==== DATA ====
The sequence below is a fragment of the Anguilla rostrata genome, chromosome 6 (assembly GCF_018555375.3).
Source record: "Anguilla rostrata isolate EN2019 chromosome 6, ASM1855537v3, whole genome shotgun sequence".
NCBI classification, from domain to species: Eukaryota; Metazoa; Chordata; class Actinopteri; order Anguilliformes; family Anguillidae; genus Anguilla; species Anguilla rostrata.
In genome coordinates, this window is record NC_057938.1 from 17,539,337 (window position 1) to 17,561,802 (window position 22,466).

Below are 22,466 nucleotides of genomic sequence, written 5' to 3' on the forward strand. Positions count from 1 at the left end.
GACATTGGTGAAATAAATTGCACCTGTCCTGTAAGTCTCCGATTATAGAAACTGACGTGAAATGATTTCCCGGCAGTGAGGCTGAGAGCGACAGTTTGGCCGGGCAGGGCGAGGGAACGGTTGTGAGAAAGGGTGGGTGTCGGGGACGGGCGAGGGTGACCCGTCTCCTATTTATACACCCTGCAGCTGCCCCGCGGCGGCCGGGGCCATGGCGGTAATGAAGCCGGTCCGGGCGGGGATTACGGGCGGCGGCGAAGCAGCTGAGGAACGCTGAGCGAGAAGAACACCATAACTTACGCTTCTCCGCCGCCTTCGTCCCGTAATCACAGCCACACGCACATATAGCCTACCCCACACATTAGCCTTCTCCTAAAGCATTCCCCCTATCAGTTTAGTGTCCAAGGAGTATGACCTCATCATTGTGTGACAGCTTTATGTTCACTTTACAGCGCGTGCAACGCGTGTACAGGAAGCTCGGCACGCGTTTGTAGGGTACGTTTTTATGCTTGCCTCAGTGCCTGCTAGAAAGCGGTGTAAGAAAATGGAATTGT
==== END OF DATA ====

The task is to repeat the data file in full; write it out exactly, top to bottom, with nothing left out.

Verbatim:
The sequence below is a fragment of the Anguilla rostrata genome, chromosome 6 (assembly GCF_018555375.3).
Source record: "Anguilla rostrata isolate EN2019 chromosome 6, ASM1855537v3, whole genome shotgun sequence".
NCBI classification, from domain to species: Eukaryota; Metazoa; Chordata; class Actinopteri; order Anguilliformes; family Anguillidae; genus Anguilla; species Anguilla rostrata.
In genome coordinates, this window is record NC_057938.1 from 17,539,337 (window position 1) to 17,561,802 (window position 22,466).

Below are 22,466 nucleotides of genomic sequence, written 5' to 3' on the forward strand. Positions count from 1 at the left end.
GACATTGGTGAAATAAATTGCACCTGTCCTGTAAGTCTCCGATTATAGAAACTGACGTGAAATGATTTCCCGGCAGTGAGGCTGAGAGCGACAGTTTGGCCGGGCAGGGCGAGGGAACGGTTGTGAGAAAGGGTGGGTGTCGGGGACGGGCGAGGGTGACCCGTCTCCTATTTATACACCCTGCAGCTGCCCCGCGGCGGCCGGGGCCATGGCGGTAATGAAGCCGGTCCGGGCGGGGATTACGGGCGGCGGCGAAGCAGCTGAGGAACGCTGAGCGAGAAGAACACCATAACTTACGCTTCTCCGCCGCCTTCGTCCCGTAATCACAGCCACACGCACATATAGCCTACCCCACACATTAGCCTTCTCCTAAAGCATTCCCCCTATCAGTTTAGTGTCCAAGGAGTATGACCTCATCATTGTGTGACAGCTTTATGTTCACTTTACAGCGCGTGCAACGCGTGTACAGGAAGCTCGGCACGCGTTTGTAGGGTACGTTTTTATGCTTGCCTCAGTGCCTGCTAGAAAGCGGTGTAAGAAAATGGAATTGT